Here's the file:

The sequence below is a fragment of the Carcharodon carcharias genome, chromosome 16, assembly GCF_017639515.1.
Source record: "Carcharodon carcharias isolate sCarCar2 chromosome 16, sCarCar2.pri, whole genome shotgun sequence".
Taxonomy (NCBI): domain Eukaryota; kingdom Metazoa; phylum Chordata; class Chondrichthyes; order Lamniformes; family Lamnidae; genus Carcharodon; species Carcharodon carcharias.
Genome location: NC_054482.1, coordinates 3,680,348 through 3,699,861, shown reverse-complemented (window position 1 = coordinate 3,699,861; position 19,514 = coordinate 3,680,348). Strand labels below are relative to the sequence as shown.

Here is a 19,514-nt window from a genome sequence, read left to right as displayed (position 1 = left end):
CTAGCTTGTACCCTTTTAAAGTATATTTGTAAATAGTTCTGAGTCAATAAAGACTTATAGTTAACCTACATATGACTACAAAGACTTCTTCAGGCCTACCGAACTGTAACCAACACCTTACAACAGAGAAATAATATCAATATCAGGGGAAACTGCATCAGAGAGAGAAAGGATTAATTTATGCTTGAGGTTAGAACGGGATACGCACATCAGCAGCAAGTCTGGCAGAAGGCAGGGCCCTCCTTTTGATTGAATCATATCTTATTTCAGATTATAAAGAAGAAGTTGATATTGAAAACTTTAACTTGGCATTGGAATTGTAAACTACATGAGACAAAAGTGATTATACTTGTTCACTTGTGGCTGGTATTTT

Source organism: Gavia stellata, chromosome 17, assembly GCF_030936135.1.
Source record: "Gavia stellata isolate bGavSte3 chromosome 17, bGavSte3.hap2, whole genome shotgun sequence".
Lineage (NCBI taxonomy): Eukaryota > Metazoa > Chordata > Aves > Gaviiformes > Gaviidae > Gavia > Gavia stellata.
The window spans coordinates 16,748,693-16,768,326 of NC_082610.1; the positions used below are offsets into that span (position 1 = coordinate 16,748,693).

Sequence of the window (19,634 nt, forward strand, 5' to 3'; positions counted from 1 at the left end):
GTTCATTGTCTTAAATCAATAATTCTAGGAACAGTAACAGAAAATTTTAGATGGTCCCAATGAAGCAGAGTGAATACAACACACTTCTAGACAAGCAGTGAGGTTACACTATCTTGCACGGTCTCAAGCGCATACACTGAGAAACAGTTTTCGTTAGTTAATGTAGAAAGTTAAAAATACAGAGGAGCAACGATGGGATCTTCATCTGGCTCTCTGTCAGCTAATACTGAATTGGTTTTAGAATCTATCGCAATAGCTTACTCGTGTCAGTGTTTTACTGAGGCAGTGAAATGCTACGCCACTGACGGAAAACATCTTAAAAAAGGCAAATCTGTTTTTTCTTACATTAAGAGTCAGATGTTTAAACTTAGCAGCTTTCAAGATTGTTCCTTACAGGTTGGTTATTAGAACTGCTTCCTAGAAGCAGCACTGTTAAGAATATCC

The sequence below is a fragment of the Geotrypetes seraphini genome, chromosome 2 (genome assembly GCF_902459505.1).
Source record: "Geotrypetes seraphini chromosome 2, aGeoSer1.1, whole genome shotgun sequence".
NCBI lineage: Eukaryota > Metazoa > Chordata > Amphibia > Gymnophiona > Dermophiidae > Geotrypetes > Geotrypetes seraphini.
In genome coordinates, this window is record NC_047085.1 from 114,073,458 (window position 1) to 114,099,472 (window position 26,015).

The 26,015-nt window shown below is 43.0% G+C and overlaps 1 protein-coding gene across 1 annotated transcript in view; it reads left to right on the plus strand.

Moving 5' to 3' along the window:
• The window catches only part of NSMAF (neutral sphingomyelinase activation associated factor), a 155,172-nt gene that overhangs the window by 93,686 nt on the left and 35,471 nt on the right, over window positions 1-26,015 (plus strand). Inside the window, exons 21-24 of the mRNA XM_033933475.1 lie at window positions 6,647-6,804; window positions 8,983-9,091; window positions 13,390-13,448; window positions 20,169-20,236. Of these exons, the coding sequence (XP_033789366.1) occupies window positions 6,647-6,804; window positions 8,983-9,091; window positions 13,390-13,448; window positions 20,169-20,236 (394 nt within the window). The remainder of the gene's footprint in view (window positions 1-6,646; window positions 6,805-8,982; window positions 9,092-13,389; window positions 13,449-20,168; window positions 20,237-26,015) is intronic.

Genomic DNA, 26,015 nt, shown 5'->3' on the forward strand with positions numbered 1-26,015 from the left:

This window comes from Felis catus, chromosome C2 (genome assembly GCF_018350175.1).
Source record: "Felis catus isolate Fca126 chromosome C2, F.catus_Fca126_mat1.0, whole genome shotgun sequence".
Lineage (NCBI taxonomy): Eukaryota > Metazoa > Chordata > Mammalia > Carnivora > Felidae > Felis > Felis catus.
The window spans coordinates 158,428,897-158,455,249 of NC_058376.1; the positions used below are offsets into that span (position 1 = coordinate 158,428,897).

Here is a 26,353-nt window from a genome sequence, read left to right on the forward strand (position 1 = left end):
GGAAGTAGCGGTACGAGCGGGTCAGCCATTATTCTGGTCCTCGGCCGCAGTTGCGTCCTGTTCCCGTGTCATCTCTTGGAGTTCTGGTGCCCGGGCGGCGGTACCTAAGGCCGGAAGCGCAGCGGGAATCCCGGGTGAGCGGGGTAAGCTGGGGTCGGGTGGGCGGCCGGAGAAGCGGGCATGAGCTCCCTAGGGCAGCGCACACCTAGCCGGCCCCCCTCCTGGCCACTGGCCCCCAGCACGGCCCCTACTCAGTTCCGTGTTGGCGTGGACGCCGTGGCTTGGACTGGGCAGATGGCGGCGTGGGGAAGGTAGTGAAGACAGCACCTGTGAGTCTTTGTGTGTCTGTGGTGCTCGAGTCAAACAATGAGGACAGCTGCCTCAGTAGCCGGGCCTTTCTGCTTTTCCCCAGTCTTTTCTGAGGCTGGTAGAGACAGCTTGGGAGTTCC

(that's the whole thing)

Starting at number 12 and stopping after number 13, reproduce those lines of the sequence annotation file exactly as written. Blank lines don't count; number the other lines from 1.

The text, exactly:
GTTCATTGTCTTAAATCAATAATTCTAGGAACAGTAACAGAAAATTTTAGATGGTCCCAATGAAGCAGAGTGAATACAACACACTTCTAGACAAGCAGTGAGGTTACACTATCTTGCACGGTCTCAAGCGCATACACTGAGAAACAGTTTTCGTTAGTTAATGTAGAAAGTTAAAAATACAGAGGAGCAACGATGGGATCTTCATCTGGCTCTCTGTCAGCTAATACTGAATTGGTTTTAGAATCTATCGCAATAGCTTACTCGTGTCAGTGTTTTACTGAGGCAGTGAAATGCTACGCCACTGACGGAAAACATCTTAAAAAAGGCAAATCTGTTTTTTCTTACATTAAGAGTCAGATGTTTAAACTTAGCAGCTTTCAAGATTGTTCCTTACAGGTTGGTTATTAGAACTGCTTCCTAGAAGCAGCACTGTTAAGAATATCC

The sequence below is a fragment of the Geotrypetes seraphini genome, chromosome 2 (genome assembly GCF_902459505.1).